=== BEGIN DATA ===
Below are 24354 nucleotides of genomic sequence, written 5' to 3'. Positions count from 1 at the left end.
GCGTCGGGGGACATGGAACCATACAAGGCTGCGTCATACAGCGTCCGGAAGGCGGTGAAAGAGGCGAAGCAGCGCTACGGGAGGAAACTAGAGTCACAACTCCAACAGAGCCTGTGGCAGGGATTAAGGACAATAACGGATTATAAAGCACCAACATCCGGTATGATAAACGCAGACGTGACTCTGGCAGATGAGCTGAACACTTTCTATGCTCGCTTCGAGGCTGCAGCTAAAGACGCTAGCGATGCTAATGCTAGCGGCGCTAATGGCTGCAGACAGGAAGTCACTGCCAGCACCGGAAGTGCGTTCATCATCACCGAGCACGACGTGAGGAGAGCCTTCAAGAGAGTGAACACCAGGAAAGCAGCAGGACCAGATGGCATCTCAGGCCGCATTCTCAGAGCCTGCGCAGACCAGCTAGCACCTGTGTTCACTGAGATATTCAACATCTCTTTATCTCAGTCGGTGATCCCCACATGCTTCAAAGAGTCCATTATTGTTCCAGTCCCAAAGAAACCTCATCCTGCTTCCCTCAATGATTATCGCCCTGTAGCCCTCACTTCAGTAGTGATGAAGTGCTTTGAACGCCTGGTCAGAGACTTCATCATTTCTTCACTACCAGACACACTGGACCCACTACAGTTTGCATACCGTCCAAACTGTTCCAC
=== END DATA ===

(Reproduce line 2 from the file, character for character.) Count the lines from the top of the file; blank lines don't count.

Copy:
GCGTCGGGGGACATGGAACCATACAAGGCTGCGTCATACAGCGTCCGGAAGGCGGTGAAAGAGGCGAAGCAGCGCTACGGGAGGAAACTAGAGTCACAACTCCAACAGAGCCTGTGGCAGGGATTAAGGACAATAACGGATTATAAAGCACCAACATCCGGTATGATAAACGCAGACGTGACTCTGGCAGATGAGCTGAACACTTTCTATGCTCGCTTCGAGGCTGCAGCTAAAGACGCTAGCGATGCTAATGCTAGCGGCGCTAATGGCTGCAGACAGGAAGTCACTGCCAGCACCGGAAGTGCGTTCATCATCACCGAGCACGACGTGAGGAGAGCCTTCAAGAGAGTGAACACCAGGAAAGCAGCAGGACCAGATGGCATCTCAGGCCGCATTCTCAGAGCCTGCGCAGACCAGCTAGCACCTGTGTTCACTGAGATATTCAACATCTCTTTATCTCAGTCGGTGATCCCCACATGCTTCAAAGAGTCCATTATTGTTCCAGTCCCAAAGAAACCTCATCCTGCTTCCCTCAATGATTATCGCCCTGTAGCCCTCACTTCAGTAGTGATGAAGTGCTTTGAACGCCTGGTCAGAGACTTCATCATTTCTTCACTACCAGACACACTGGACCCACTACAGTTTGCATACCGTCCAAACTGTTCCAC